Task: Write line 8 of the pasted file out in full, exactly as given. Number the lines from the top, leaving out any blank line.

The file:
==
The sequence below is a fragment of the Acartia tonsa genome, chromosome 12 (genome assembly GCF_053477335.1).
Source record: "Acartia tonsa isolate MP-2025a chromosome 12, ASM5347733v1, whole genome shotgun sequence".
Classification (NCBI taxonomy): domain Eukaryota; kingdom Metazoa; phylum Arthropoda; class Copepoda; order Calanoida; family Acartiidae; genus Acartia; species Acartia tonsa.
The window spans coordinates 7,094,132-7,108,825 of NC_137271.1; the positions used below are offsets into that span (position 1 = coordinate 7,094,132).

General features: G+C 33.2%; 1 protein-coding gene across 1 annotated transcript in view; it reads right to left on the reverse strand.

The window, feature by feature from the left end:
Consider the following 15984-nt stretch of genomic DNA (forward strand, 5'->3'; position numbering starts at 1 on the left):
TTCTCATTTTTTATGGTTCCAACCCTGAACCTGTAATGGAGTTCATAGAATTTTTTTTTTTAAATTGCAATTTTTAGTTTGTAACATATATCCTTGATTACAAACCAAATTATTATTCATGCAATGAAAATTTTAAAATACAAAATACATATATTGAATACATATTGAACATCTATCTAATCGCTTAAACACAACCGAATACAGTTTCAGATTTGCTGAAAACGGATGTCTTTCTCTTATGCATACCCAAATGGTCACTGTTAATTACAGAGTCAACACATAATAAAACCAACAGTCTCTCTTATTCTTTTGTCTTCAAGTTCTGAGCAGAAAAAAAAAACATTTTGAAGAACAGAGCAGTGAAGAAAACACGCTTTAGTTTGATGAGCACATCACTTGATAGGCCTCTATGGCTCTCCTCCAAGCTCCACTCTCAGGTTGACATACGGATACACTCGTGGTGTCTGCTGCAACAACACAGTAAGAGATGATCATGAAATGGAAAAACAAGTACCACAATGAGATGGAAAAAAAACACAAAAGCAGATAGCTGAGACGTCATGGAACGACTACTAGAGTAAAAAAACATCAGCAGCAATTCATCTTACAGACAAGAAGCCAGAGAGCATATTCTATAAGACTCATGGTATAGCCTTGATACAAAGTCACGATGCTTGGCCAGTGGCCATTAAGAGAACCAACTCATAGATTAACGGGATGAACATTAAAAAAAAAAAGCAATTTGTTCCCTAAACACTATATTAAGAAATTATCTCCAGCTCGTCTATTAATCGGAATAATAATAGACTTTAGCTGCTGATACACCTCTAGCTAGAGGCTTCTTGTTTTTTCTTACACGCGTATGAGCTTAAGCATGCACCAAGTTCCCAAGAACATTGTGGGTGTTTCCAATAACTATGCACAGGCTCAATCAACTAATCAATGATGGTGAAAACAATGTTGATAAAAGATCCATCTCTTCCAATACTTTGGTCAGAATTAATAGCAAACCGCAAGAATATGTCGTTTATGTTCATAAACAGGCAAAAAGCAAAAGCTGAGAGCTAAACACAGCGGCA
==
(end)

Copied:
TTCTCATTTTTTATGGTTCCAACCCTGAACCTGTAATGGAGTTCATAGAATTTTTTTTTTTAAATTGCAATTTTTAGTTTGTAACATATATCCTTGATTACAAACCAAATTATTATTCATGCAATGAAAATTTTAAAATACAAAATACATATATTGAATACATATTGAACATCTATCTAATCGCTTAAACACAACCGAATACAGTTTCAGATTTGCTGAAAACGGATGTCTTTCTCTTATGCATACCCAAATGGTCACTGTTAATTACAGAGTCAACACATAATAAAACCAACAGTCTCTCTTATTCTTTTGTCTTCAAGTTCTGAGCAGAAAAAAAAAACATTTTGAAGAACAGAGCAGTGAAGAAAACACGCTTTAGTTTGATGAGCACATCACTTGATAGGCCTCTATGGCTCTCCTCCAAGCTCCACTCTCAGGTTGACATACGGATACACTCGTGGTGTCTGCTGCAACAACACAGTAAGAGATGATCATGAAATGGAAAAACAAGTACCACAATGAGATGGAAAAAAAACACAAAAGCAGATAGCTGAGACGTCATGGAACGACTACTAGAGTAAAAAAACATCAGCAGCAATTCATCTTACAGACAAGAAGCCAGAGAGCATATTCTATAAGACTCATGGTATAGCCTTGATACAAAGTCACGATGCTTGGCCAGTGGCCATTAAGAGAACCAACTCATAGATTAACGGGATGAACATTAAAAAAAAAAAGCAATTTGTTCCCTAAACACTATATTAAGAAATTATCTCCAGCTCGTCTATTAATCGGAATAATAATAGACTTTAGCTGCTGATACACCTCTAGCTAGAGGCTTCTTGTTTTTTCTTACACGCGTATGAGCTTAAGCATGCACCAAGTTCCCAAGAACATTGTGGGTGTTTCCAATAACTATGCACAGGCTCAATCAACTAATCAATGATGGTGAAAACAATGTTGATAAAAGATCCATCTCTTCCAATACTTTGGTCAGAATTAATAGCAAACCGCAAGAATATGTCGTTTATGTTCATAAACAGGCAAAAAGCAAAAGCTGAGAGCTAAACACAGCGGCA